Colour blind casting is something we have come to accept in the theatre. But in spite of the fact that David Harewood gives a magnificent performance as W F Buckley, the right wing American political pundit, he is a slightly disconcerting presence in this account of what happened when ABC had him and the author a gadfly Gore Vidal comment on the 1968 Democratic and Republican conventions. It simply could not have happened. But to be honest the conventions are hardly the stuff of memory here so forget that – and one does so well are the confrontations staged and played – and the result is a magnificent clash of Titans.
James Graham’s previous works were This House, which dealt with the events that led to the election of Margaret Thatcher, and Ink about Rupert Murdoch’s take over of the Sun. His research is immense and his skill at crafting past events into a piece of theatre unmatched. The play gets a terrific production – director Jeremy Herrin manipulates the cast from studio set arguing on camera to battling it out when the cameras are not on and above the actors scenes from the real events of the day are shown on large screens. Bunny Christie’s set is quite simply amazing, as he creates an arena before one’s eyes yet manages to show that the battle was also taking place on those screens. The pair are being filmed by cameras and at times that too is shown on the screens behind them. It is a complicated and brilliantly conceived affair.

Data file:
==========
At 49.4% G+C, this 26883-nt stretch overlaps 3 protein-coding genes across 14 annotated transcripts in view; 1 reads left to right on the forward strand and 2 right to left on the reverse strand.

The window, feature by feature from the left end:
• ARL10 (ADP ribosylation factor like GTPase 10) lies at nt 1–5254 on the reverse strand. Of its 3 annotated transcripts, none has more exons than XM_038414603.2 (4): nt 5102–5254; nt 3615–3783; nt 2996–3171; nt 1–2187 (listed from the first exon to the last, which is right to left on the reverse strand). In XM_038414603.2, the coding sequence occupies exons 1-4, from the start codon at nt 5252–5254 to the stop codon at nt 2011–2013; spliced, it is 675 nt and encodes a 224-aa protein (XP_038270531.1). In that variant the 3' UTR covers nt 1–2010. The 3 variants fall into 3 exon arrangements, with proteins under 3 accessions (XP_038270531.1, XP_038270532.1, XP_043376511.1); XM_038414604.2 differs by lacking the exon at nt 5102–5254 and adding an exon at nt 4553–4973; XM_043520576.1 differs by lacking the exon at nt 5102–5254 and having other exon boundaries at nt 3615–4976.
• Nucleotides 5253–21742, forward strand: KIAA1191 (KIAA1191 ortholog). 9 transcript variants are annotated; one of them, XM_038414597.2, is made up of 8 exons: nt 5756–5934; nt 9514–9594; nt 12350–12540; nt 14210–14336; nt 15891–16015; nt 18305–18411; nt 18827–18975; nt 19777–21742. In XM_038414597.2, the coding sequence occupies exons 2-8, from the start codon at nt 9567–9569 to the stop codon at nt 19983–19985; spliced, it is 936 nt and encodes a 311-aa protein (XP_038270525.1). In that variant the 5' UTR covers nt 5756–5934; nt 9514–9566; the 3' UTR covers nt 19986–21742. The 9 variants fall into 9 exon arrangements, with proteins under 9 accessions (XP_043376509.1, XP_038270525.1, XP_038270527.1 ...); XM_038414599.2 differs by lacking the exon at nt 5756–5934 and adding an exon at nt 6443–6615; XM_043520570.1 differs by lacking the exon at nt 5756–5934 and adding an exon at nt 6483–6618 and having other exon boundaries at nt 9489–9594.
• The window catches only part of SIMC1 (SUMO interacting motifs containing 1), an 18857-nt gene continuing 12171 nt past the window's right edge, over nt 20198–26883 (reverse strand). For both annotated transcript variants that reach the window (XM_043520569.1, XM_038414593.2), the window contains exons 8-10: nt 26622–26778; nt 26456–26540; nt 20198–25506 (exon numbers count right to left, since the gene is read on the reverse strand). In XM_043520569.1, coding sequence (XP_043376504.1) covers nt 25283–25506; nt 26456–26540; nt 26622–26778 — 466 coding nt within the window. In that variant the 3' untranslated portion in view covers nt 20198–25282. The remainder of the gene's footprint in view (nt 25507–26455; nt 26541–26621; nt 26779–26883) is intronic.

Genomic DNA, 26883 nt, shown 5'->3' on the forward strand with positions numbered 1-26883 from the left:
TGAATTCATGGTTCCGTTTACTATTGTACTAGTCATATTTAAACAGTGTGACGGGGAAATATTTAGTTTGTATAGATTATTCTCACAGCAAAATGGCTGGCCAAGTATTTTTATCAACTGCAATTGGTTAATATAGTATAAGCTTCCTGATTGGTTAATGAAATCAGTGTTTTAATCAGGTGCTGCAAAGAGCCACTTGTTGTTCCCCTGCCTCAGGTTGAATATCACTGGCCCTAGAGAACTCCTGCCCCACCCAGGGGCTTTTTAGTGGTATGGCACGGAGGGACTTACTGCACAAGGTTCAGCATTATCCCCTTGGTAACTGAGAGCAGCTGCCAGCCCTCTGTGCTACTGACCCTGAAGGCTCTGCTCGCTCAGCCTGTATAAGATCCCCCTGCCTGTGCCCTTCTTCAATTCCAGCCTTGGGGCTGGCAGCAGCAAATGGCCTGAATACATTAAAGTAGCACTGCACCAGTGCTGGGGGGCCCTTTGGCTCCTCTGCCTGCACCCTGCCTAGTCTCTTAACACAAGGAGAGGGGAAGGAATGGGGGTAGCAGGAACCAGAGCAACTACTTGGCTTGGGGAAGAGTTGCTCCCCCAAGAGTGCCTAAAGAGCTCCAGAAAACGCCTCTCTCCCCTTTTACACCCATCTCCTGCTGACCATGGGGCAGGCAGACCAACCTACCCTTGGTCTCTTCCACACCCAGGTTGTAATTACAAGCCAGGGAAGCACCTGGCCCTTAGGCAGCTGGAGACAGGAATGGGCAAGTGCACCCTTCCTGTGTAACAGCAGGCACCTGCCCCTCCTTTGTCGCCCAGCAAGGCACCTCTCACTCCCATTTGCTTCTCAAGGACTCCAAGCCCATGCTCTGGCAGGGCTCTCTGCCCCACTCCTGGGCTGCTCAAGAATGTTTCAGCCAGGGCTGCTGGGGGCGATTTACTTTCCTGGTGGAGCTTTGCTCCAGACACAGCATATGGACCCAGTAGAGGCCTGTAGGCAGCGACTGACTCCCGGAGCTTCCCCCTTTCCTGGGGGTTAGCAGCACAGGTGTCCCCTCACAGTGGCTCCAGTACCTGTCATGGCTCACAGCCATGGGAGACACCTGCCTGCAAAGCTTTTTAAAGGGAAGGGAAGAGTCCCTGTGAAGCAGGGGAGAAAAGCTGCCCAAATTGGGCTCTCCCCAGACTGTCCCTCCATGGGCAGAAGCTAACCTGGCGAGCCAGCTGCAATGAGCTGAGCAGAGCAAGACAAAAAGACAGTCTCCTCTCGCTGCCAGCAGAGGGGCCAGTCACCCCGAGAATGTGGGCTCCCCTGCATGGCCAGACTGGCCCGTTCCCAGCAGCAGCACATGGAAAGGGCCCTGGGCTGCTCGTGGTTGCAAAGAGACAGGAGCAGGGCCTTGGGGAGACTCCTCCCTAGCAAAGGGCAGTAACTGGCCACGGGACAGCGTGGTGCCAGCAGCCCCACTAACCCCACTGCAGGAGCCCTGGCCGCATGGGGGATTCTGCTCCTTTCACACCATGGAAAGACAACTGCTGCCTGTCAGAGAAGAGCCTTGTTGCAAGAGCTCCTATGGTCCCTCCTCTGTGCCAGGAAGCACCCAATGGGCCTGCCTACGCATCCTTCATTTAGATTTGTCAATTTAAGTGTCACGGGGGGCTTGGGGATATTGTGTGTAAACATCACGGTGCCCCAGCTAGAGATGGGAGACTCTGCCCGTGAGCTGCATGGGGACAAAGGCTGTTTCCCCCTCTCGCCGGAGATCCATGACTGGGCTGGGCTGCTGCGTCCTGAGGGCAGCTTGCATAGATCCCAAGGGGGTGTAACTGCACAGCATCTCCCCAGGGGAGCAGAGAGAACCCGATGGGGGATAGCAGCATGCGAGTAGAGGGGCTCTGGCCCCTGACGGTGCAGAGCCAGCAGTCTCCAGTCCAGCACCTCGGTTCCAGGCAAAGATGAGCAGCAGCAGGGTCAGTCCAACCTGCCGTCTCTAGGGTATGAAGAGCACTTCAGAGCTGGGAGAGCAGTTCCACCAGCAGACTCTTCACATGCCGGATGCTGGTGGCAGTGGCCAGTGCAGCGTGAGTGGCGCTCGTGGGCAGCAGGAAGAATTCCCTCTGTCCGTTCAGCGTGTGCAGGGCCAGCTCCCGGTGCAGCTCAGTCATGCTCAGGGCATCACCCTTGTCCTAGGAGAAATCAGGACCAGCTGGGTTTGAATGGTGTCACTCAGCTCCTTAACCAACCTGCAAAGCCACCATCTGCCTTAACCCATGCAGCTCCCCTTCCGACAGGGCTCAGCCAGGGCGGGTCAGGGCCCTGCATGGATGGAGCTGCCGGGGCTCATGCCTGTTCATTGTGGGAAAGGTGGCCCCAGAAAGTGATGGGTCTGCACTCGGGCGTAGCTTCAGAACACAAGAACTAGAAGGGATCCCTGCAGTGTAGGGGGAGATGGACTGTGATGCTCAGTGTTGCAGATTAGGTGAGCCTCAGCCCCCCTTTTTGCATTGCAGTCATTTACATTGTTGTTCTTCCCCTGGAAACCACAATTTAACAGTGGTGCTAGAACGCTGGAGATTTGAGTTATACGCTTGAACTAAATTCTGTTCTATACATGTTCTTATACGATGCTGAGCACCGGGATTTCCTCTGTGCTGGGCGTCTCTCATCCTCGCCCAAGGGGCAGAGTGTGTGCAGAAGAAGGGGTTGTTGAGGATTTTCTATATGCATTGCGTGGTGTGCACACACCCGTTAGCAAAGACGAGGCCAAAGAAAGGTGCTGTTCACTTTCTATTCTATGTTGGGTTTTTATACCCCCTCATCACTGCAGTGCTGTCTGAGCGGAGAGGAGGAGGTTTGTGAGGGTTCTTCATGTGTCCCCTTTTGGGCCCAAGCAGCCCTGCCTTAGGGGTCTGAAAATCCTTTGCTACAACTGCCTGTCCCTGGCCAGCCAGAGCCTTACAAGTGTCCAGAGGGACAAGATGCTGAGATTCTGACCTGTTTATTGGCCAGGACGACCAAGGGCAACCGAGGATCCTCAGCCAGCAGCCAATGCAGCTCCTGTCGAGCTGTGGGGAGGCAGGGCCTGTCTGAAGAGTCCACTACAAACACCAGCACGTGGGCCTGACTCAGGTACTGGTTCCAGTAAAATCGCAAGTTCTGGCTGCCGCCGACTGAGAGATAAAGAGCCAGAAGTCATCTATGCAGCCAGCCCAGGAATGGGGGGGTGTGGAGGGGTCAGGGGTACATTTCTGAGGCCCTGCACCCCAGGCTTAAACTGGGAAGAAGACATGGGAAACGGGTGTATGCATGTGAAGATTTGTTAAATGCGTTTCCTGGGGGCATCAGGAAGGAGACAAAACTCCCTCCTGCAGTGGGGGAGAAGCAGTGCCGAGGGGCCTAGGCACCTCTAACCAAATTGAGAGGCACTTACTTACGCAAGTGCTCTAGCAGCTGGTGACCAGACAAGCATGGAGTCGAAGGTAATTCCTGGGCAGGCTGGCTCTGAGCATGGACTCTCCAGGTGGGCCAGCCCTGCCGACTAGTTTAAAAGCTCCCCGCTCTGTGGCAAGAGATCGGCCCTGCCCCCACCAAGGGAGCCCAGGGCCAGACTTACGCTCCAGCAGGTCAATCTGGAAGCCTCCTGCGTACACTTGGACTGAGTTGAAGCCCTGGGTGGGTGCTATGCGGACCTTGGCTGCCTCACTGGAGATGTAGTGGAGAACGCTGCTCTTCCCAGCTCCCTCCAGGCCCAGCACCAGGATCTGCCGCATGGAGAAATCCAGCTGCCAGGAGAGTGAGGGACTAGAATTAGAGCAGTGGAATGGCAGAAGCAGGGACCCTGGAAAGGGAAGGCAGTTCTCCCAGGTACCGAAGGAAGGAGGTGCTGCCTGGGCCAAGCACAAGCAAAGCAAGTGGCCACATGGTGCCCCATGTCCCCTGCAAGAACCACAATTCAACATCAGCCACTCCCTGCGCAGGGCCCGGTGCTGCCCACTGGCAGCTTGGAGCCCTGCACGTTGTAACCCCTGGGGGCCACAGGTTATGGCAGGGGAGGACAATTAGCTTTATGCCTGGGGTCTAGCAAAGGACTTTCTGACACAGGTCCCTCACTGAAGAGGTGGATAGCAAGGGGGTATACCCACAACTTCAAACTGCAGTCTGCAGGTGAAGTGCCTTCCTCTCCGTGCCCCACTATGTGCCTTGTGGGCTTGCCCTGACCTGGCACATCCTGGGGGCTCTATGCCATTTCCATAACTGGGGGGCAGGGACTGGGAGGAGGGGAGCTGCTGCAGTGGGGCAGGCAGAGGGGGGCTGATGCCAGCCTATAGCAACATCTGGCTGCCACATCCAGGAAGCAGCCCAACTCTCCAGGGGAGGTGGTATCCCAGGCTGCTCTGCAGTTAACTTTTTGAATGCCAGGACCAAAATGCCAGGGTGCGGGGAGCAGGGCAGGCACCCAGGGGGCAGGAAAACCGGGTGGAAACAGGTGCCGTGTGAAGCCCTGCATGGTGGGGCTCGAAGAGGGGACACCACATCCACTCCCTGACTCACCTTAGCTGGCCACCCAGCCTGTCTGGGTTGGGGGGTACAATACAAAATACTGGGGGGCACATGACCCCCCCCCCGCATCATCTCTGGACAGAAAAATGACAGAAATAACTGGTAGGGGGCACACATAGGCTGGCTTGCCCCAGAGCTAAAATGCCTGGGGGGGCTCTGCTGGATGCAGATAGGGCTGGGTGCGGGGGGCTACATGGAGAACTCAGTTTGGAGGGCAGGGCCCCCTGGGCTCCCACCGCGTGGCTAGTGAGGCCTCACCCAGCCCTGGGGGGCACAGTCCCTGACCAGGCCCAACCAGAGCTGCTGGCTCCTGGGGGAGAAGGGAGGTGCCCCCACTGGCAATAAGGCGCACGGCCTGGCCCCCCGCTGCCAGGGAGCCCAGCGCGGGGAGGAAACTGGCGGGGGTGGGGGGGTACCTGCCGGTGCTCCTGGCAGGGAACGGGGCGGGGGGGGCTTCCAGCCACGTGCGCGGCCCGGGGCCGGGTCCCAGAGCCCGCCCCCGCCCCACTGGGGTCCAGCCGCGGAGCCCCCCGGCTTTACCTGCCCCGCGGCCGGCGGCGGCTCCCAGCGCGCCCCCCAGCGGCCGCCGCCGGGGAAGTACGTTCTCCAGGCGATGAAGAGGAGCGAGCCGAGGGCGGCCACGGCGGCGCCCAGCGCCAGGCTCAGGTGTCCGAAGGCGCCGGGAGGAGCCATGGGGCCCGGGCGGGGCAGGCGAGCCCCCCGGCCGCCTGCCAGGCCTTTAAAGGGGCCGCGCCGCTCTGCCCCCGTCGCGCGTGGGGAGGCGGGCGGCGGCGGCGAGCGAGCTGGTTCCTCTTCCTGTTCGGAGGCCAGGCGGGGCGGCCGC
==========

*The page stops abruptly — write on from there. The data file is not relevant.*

Graham’s argument is that slanging match may have introduced the age when political battles came to be waged on television rather than in the legislature – we can see that happening here today as the Commons becomes increasingly irrelevant and announcements once only possible from the dispatch box are made from that Downing Street rostrum or on the hoof. One of the evening’s jokes is when someone remarks about a political leader running for office due to their TV celebrity. Trump and Johnson naturally come to mind.
There is plenty to ponder. Harewood is spellbinding and Charles Edwards as the silky socialit novelist Vidal – his fame today, if he still has any, rests on his novel Myra Beckenbridge perhaps, but like Buckley he was a big fish in the sea back then – delivers an amazing silky smooth performance, every in the grand old queen of the roost.
Best of Enemies, which I saw in preview, not that you would know as everything seem to go perfectly will set audiences talking, but it would be far more interesting if the events were not so distant and not so alien. All the same it does make one ponder about the power of television to shape our ends and careers.
William F Buckley: David Harewood.
Gore Vidal: Charles Edwards.
Emilio Doorsingh, Clare Foster, Tom Godwin, John Hodgkinson, Justina Kehinde, Syrus Lowe, Kevin McMonagle, Sam Otto.
Director: Jeremy Herrin
Set & Costume Designer: Bunny Christie.
Lighting Designer: Paule Constable.
Sound Designer: Tom Gibbons.
Video Designer: Luke Halls.
Composer: Benjamin Kwasi Burrell.
Movement Director: Shelley Maxwell.
Production photographs: Wasi Daniju
ight of television to shape events and careers.